Review: Blood Music, by Greg Bear


Gollancz, ISBN 978-0-575-08109-3

(Review first published on the ASIM website, November 2007)


Gollancz’s ‘Future Classics’ series, of which Blood Music is one volume, is (for now) a set of eight books presented as modern seminal works in speculative fiction. The branding as ‘future classics’, whether justified or not, is at the least an attractive play on words, and invites comparison with acknowledged science-fiction masterworks such as Foundation, Ringworld, and Dune.

Amongst the eight novels of the series, Blood Music is an outlier for several reasons: it’s by Greg Bear, an American (most of the ‘Future Classics’ authors are British), it’s the only book in the series more than 20 years old (originally published in 1985, whereas only one other book in the series was published prior to 1995), and it’s most directly concerned with near-future extrapolation. This combination makes it uniquely vulnerable to what might be termed ‘creeping anachronism’, and some references within the book – VDTs, the Soviet Union, the WTC’s Twin Towers – do indeed date it, to the extent that it now must be read as some kind of alternate history.

As it happens, Blood Music is also the only book in the ‘Future Classics’ series which I’d read prior to this year’s re-release, and I’ve found it an interesting and illuminating experience to re-read it on the other side of a 20-year gulf.

Vergil Ulam is a headstrong, maverick researcher for a biotech R&D lab. Hauled over the coals when the company bigwigs learn of his unauthorised experiments, he’s ordered to destroy all the cultures he’s been working on. Instead, he decides to incubate them in the only safe container he can get his hands on at short notice: himself. This allows Vergil to remove the tailored microbes once he gets home, so he can carry on working on them at his leisure; at least, that’s his idea. The trouble is, Vergil’s microbes have ideas of their own ….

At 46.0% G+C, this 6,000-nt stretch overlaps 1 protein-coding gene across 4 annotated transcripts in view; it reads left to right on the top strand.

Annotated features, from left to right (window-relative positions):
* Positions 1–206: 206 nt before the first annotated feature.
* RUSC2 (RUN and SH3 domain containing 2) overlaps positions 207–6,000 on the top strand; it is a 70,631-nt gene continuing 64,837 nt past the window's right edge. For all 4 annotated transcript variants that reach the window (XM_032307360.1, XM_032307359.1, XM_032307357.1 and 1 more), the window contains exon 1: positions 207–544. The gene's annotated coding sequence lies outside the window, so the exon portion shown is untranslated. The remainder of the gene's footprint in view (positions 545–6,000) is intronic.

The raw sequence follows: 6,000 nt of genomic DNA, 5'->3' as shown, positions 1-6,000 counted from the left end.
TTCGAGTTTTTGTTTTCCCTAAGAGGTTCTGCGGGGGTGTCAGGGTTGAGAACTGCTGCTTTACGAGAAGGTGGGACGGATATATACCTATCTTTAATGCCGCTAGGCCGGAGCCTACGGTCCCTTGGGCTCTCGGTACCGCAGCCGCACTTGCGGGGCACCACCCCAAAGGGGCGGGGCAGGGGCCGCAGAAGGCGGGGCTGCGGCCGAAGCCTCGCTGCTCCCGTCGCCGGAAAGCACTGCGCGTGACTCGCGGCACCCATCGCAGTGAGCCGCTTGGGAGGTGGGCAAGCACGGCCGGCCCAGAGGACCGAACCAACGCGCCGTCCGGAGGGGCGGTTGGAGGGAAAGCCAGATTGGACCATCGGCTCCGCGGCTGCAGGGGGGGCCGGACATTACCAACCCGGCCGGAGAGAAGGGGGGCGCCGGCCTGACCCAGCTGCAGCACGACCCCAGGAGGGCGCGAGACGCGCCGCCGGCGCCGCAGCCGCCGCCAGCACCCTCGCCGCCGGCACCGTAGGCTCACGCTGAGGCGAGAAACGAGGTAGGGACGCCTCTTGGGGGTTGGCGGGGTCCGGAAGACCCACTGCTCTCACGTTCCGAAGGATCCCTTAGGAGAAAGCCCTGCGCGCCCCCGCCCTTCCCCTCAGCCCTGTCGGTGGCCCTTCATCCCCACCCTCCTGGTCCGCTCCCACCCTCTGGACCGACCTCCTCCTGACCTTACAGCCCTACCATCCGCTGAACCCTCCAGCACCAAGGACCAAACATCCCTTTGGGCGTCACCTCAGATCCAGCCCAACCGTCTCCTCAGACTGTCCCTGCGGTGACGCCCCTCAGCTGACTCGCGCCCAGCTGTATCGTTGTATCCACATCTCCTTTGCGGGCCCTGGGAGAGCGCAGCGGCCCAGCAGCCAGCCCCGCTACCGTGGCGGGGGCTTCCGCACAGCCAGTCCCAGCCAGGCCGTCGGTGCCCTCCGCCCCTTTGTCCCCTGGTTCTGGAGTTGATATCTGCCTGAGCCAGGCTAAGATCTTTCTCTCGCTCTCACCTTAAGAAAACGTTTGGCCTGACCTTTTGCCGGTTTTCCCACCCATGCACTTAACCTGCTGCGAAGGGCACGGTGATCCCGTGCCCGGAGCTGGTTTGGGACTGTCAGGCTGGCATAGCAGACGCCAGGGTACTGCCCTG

For Vergil, it appears, has found a way to graft intelligence onto unicellular life. The ‘noocytes’ start to explore, then to modify, the environment in which they find themselves, and Vergil gradually becomes aware of the increasingly dramatic changes which are occurring in his body. Other people start to notice these changes in Vergil, also. And the noocytes, whose awareness is centred around changes in the chemical conditions of their Vergil-contained environment, start to notice the existence of other people …

I’ll confess that, twenty years ago, I didn’t greatly enjoy Blood Music. While I was impressed with the technical verisimilitude of Bear’s settings – the research lab, Vergil’s apartment, Vergil’s cellular structure – and with the developing tension of the storyline, I found two plot developments, starting from around the book’s middle, problematic. One of them, which I’ll simply refer to as ‘the shower scene’, is conceptually nasty, particularly on a first reading (although it comes across as much less grotesque once you know where the book’s heading, as I did this time around). The other development, the information theory plot-twist propounded by an Irish theoretical physicist, I found unconvincing on a first reading. I’m still of the opinion that the information-theory arguments, presented as a rationalisation for the story stalling at a point where the globe is only half dominated by the new noocytic life, doesn’t entirely stack up – it comes across as a plot device of convenience – but the book as a whole would, I think, be poorer rather than richer in the absence of the opportunities for societal observation and further story development that are made possible by the information-theory twist.